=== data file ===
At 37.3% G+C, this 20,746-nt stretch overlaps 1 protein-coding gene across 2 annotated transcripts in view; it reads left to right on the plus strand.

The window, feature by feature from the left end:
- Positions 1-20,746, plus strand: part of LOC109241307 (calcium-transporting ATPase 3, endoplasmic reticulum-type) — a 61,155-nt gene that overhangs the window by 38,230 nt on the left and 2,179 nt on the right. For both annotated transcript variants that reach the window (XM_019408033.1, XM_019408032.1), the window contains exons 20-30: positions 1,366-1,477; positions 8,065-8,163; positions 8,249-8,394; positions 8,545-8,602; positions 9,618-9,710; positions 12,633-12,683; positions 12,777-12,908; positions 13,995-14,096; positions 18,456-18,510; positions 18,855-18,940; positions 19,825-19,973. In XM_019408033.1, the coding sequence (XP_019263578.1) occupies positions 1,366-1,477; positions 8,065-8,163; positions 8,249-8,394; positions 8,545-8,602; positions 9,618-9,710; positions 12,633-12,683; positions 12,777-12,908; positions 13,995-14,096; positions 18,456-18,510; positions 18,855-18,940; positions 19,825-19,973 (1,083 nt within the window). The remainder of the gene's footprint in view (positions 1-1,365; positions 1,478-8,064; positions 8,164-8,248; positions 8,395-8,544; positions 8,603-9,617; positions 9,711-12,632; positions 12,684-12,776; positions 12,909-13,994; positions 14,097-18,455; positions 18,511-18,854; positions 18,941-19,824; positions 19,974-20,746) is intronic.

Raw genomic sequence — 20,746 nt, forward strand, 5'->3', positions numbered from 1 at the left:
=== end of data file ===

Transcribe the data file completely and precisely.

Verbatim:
At 37.3% G+C, this 20,746-nt stretch overlaps 1 protein-coding gene across 2 annotated transcripts in view; it reads left to right on the plus strand.

The window, feature by feature from the left end:
- Positions 1-20,746, plus strand: part of LOC109241307 (calcium-transporting ATPase 3, endoplasmic reticulum-type) — a 61,155-nt gene that overhangs the window by 38,230 nt on the left and 2,179 nt on the right. For both annotated transcript variants that reach the window (XM_019408033.1, XM_019408032.1), the window contains exons 20-30: positions 1,366-1,477; positions 8,065-8,163; positions 8,249-8,394; positions 8,545-8,602; positions 9,618-9,710; positions 12,633-12,683; positions 12,777-12,908; positions 13,995-14,096; positions 18,456-18,510; positions 18,855-18,940; positions 19,825-19,973. In XM_019408033.1, the coding sequence (XP_019263578.1) occupies positions 1,366-1,477; positions 8,065-8,163; positions 8,249-8,394; positions 8,545-8,602; positions 9,618-9,710; positions 12,633-12,683; positions 12,777-12,908; positions 13,995-14,096; positions 18,456-18,510; positions 18,855-18,940; positions 19,825-19,973 (1,083 nt within the window). The remainder of the gene's footprint in view (positions 1-1,365; positions 1,478-8,064; positions 8,164-8,248; positions 8,395-8,544; positions 8,603-9,617; positions 9,711-12,632; positions 12,684-12,776; positions 12,909-13,994; positions 14,097-18,455; positions 18,511-18,854; positions 18,941-19,824; positions 19,974-20,746) is intronic.

Raw genomic sequence — 20,746 nt, forward strand, 5'->3', positions numbered from 1 at the left: